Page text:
The Analogue NT Mini was the first FPGA retro console commercially released.  This premium clone console did everything that the NES did and more. Video output was provided via analog or digital, so it could be used on either a CRT or modern TV. This was priced to reflect its quality at $450. Interesting for sure, but definitely a niche item. It had a sleek, aluminum case, which I'm sure added to the price as much as the allure.

The Analogue Super NT gets the cost/performance ratio right

Analogue's next product was the Super NT, which is an FPGA SNES. It does mostly everything that the NT did and more, while dropping analog video output and the aluminum shell. This change was a smart one, as the new price is less than half of the NT at $200. Reviews have been extremely favorable across the board.

The Mega SG is set to release in the spring of 2019
The company has recently announced its newest offering, an FPGA Sega Genesis console: The Mega SG. This is the first FPGA console based on a Sega system. Preorders are open. It will have similar features as the Super NT, but will also be able to play older Sega console games in addition to Genesis/Mega Drive games. It will even be compatible with Sega CD, through a connection port on the side. 32X compatibility is not possible however.

The Retro Usb AVS is very good, nearly on par with Analogue's offerings
Analogue is not the only company making FPGA retro consoles. RetroUSB makes the AVS (Advanced Video System - named after an early suggested name for the NES), which is an NES clone that also has been favorable reviewed. This once costs $185, and is popular due to its consumer-friendly price point (compared the $500 for the NT).

The Retro USB AVS accepts NES and Famicom carts, no need for a wonky adapter


I like these high quality solutions for a few reasons. For one, they are new tech, and more likely to survive another twenty years compared to the original systems of the 80's and 90's. The built-in high definition video output simplifies the hook up process, eschewing specialized cables and upscalers. This also means you can take them to other places, which is not really possible with a complicated SCART setup. With the going rate of FPGA systems averaging around $200 (not including the $500  NT), these may or may not result in a lower cost for entry. If you only want to play one system in HD on modern hardware, this will definitely be cheaper than all the necessary RGB equipment. If you buy up all of the newer FPGA systems that are released, you're probably spending more than what is needed for the RGB route.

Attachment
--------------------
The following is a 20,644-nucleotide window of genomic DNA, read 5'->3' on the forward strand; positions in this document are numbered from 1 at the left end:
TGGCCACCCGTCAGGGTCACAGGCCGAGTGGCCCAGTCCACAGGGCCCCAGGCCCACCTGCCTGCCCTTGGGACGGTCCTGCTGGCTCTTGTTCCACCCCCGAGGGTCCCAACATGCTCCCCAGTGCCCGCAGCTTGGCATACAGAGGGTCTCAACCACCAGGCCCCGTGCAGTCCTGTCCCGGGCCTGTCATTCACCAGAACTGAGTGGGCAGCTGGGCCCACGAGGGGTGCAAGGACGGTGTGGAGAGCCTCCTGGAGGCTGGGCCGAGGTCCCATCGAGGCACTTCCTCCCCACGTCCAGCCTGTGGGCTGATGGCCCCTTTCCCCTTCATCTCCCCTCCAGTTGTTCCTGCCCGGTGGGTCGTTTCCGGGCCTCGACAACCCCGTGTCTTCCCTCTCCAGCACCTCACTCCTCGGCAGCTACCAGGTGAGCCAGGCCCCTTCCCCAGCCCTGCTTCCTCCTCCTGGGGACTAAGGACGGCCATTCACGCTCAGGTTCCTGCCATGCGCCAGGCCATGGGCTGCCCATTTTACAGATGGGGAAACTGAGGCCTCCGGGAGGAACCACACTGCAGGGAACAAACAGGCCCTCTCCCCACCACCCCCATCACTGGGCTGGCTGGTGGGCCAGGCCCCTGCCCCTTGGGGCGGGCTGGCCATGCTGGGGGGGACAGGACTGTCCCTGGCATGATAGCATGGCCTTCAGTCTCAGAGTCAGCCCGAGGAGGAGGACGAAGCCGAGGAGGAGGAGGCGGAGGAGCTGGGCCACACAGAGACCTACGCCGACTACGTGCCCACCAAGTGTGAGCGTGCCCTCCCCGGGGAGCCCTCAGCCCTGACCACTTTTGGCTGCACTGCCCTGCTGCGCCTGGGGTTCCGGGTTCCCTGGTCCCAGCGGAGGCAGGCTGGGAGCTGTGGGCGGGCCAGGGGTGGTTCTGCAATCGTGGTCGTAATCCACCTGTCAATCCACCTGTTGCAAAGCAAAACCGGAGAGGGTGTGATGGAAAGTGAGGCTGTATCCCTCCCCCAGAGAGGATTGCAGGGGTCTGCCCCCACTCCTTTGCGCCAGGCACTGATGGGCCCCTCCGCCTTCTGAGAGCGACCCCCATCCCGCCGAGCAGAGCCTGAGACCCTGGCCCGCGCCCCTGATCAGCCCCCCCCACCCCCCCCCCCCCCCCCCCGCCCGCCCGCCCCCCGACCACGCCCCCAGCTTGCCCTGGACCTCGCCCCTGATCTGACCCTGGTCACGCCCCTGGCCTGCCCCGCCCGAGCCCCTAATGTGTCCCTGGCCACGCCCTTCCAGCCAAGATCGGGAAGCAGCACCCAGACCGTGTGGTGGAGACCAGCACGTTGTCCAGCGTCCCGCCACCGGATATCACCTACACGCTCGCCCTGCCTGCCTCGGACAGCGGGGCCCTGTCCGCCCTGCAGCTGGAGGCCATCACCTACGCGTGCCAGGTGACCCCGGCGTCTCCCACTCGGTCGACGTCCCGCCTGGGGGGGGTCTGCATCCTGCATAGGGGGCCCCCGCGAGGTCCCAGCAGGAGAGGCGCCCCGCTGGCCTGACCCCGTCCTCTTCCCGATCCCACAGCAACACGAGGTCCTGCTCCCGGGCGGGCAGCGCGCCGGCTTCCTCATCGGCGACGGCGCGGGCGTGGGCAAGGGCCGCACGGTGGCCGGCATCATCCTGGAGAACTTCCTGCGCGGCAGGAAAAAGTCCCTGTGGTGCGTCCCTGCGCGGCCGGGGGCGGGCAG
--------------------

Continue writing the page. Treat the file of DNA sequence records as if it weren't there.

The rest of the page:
The Super NT, coupled with an SD2SNES flashcart
As retro systems push 30+ years old, the failure rate will start to climb. These FPGA systems are arriving at the right time. Despite being priced higher than emulation clone systems, these consoles are of premium quality, and will not be mistaken for one of the budget HD options. Considering the build quality, the game compatibility, the video and sound accuracy, these check all the boxes. People who look into these know what kind of quality they are looking for.

Its hard to display through a web picture how good the image actually is
Can this FPGA trend continue to provide solutions for other retro consoles? There are lots of consoles that need a high-quality clone system, but is the market large enough to make it worthwhile for companies to do so? What are the limitations of FPGA? Is there a point where the systems cannot be replicated? The Sega Saturn and PC-Engine are two of my favorite consoles, but they may not draw as much interest, at least here in the US. I hope I'm wrong, but based on sales figures of original consoles, these look like a long shot to realized.


So what do you think of FPGA consoles? Are you willing to move on from original hardware? Let me know in the comments. Thanks for reading.